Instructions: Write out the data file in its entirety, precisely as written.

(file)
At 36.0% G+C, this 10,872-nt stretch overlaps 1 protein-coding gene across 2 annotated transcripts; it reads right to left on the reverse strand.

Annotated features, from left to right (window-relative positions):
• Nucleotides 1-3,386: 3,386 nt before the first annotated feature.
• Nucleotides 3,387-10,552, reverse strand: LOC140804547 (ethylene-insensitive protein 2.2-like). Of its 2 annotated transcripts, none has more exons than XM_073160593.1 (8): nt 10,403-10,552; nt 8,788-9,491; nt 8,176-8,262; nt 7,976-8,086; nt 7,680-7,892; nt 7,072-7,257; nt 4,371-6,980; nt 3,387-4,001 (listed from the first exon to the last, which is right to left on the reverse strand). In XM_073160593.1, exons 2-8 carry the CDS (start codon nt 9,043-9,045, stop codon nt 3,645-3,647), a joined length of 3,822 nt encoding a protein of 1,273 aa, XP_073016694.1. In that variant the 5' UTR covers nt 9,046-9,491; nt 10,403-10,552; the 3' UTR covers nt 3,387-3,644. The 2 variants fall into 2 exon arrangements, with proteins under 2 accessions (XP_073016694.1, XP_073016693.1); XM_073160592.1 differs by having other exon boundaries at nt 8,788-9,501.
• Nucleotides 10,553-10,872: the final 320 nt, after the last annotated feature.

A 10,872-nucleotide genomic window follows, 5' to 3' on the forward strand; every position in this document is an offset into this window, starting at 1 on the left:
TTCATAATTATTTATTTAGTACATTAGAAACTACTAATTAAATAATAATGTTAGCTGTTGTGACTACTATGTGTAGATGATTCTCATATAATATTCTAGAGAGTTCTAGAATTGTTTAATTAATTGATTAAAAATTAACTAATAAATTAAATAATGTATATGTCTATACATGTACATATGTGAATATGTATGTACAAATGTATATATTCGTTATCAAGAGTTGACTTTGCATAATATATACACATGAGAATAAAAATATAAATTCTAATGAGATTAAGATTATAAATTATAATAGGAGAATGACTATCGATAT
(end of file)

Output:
At 36.0% G+C, this 10,872-nt stretch overlaps 1 protein-coding gene across 2 annotated transcripts; it reads right to left on the reverse strand.

Annotated features, from left to right (window-relative positions):
• Nucleotides 1-3,386: 3,386 nt before the first annotated feature.
• Nucleotides 3,387-10,552, reverse strand: LOC140804547 (ethylene-insensitive protein 2.2-like). Of its 2 annotated transcripts, none has more exons than XM_073160593.1 (8): nt 10,403-10,552; nt 8,788-9,491; nt 8,176-8,262; nt 7,976-8,086; nt 7,680-7,892; nt 7,072-7,257; nt 4,371-6,980; nt 3,387-4,001 (listed from the first exon to the last, which is right to left on the reverse strand). In XM_073160593.1, exons 2-8 carry the CDS (start codon nt 9,043-9,045, stop codon nt 3,645-3,647), a joined length of 3,822 nt encoding a protein of 1,273 aa, XP_073016694.1. In that variant the 5' UTR covers nt 9,046-9,491; nt 10,403-10,552; the 3' UTR covers nt 3,387-3,644. The 2 variants fall into 2 exon arrangements, with proteins under 2 accessions (XP_073016694.1, XP_073016693.1); XM_073160592.1 differs by having other exon boundaries at nt 8,788-9,501.
• Nucleotides 10,553-10,872: the final 320 nt, after the last annotated feature.

A 10,872-nucleotide genomic window follows, 5' to 3' on the forward strand; every position in this document is an offset into this window, starting at 1 on the left:
TTCATAATTATTTATTTAGTACATTAGAAACTACTAATTAAATAATAATGTTAGCTGTTGTGACTACTATGTGTAGATGATTCTCATATAATATTCTAGAGAGTTCTAGAATTGTTTAATTAATTGATTAAAAATTAACTAATAAATTAAATAATGTATATGTCTATACATGTACATATGTGAATATGTATGTACAAATGTATATATTCGTTATCAAGAGTTGACTTTGCATAATATATACACATGAGAATAAAAATATAAATTCTAATGAGATTAAGATTATAAATTATAATAGGAGAATGACTATCGATAT